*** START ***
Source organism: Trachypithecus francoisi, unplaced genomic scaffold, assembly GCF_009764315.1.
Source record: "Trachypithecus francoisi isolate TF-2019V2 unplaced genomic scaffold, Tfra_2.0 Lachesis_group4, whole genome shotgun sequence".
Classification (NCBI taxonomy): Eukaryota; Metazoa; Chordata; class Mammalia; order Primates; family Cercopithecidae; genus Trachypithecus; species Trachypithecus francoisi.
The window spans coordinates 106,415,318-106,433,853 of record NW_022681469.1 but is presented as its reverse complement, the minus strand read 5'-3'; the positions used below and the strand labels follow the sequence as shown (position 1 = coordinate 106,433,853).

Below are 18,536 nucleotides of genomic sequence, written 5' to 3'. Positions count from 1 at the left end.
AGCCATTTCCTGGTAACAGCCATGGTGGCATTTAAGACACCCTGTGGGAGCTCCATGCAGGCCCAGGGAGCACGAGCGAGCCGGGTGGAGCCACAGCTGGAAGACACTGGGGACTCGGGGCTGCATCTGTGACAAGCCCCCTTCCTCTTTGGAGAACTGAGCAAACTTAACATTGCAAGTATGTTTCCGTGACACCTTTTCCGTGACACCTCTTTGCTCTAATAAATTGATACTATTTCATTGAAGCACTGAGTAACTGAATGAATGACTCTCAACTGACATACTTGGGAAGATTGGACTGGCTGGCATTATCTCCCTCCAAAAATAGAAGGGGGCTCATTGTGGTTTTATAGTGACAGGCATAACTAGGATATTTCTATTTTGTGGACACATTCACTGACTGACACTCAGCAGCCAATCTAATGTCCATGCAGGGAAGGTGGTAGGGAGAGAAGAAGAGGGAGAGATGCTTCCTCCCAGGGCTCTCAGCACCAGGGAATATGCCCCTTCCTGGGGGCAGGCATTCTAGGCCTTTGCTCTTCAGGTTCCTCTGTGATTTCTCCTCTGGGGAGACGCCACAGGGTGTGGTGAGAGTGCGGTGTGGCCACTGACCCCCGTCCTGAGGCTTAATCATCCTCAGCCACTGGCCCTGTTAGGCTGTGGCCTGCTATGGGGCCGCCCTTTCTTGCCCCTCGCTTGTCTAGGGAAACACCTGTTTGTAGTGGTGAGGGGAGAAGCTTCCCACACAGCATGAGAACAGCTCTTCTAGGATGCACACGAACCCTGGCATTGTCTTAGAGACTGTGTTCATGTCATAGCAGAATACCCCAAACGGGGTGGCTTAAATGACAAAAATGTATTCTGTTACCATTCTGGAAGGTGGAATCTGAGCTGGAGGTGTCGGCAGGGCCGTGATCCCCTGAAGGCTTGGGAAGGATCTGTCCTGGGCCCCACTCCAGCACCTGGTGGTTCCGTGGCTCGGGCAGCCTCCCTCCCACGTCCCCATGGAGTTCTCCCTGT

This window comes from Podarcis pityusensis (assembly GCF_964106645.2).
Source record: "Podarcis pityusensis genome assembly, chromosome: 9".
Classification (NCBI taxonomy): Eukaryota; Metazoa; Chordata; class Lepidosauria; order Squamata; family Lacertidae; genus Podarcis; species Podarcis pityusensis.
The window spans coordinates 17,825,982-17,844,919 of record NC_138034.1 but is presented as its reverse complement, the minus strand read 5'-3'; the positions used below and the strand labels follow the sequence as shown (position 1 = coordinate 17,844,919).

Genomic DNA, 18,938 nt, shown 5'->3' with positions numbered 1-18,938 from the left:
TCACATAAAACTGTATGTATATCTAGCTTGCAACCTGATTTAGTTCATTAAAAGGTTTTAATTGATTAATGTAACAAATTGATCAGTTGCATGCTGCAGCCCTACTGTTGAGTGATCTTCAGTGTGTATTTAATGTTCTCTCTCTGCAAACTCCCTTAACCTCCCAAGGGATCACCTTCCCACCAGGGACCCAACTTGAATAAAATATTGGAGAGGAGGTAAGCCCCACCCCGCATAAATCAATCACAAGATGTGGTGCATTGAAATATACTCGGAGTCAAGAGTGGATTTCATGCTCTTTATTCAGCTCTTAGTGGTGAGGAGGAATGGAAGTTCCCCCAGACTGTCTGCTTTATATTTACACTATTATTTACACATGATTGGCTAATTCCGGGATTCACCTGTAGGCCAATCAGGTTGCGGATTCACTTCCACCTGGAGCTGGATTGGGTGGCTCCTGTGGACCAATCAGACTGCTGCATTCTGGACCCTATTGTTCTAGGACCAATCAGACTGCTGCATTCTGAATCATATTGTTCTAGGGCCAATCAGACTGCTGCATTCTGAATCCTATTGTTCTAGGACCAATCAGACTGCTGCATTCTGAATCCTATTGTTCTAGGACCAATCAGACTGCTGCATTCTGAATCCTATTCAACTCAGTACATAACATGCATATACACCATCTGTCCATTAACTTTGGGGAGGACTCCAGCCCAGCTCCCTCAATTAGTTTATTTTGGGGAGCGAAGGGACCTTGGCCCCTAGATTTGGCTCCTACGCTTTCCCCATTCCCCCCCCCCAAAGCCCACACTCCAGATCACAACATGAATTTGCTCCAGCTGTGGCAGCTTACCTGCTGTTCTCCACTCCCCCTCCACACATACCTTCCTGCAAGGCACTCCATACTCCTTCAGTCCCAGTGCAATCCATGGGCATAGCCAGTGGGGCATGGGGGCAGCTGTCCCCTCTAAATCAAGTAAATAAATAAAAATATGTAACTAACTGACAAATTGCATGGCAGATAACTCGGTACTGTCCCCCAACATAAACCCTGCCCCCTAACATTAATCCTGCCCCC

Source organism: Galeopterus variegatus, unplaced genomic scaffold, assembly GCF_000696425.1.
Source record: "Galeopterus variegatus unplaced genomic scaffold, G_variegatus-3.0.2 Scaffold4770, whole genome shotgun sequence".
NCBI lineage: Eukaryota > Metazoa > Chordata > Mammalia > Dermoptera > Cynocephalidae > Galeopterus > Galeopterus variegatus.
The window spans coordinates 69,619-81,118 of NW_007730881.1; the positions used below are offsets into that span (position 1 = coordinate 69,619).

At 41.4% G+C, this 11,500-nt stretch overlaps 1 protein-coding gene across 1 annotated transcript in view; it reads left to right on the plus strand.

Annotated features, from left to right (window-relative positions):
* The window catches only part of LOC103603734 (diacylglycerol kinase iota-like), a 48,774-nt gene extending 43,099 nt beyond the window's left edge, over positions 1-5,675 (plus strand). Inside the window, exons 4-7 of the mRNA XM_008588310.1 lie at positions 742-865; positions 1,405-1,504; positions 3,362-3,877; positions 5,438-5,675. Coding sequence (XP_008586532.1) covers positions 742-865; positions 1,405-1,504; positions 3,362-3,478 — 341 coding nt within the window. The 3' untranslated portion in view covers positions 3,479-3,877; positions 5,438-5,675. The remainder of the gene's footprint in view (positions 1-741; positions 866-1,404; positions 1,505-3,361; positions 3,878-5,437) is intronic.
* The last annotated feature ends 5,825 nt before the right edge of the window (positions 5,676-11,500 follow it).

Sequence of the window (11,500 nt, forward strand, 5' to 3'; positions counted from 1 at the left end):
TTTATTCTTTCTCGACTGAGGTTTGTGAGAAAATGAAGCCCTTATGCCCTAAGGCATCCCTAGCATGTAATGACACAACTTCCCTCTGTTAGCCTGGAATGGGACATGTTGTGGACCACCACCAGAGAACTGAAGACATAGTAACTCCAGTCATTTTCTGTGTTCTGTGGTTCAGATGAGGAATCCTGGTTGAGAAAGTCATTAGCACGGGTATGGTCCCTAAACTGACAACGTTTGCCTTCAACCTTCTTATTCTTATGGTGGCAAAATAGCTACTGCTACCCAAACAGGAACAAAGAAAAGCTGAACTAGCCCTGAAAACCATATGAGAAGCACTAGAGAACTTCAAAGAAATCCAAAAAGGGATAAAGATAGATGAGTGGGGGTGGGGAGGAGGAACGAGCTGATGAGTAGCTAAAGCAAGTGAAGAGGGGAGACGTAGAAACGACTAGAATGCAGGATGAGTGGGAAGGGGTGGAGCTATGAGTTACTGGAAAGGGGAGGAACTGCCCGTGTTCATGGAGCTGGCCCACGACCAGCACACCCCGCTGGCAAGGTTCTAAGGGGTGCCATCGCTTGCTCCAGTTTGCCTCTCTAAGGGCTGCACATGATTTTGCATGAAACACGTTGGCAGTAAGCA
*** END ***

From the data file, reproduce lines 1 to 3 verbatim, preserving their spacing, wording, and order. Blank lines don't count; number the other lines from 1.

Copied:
Source organism: Trachypithecus francoisi, unplaced genomic scaffold, assembly GCF_009764315.1.
Source record: "Trachypithecus francoisi isolate TF-2019V2 unplaced genomic scaffold, Tfra_2.0 Lachesis_group4, whole genome shotgun sequence".
Classification (NCBI taxonomy): Eukaryota; Metazoa; Chordata; class Mammalia; order Primates; family Cercopithecidae; genus Trachypithecus; species Trachypithecus francoisi.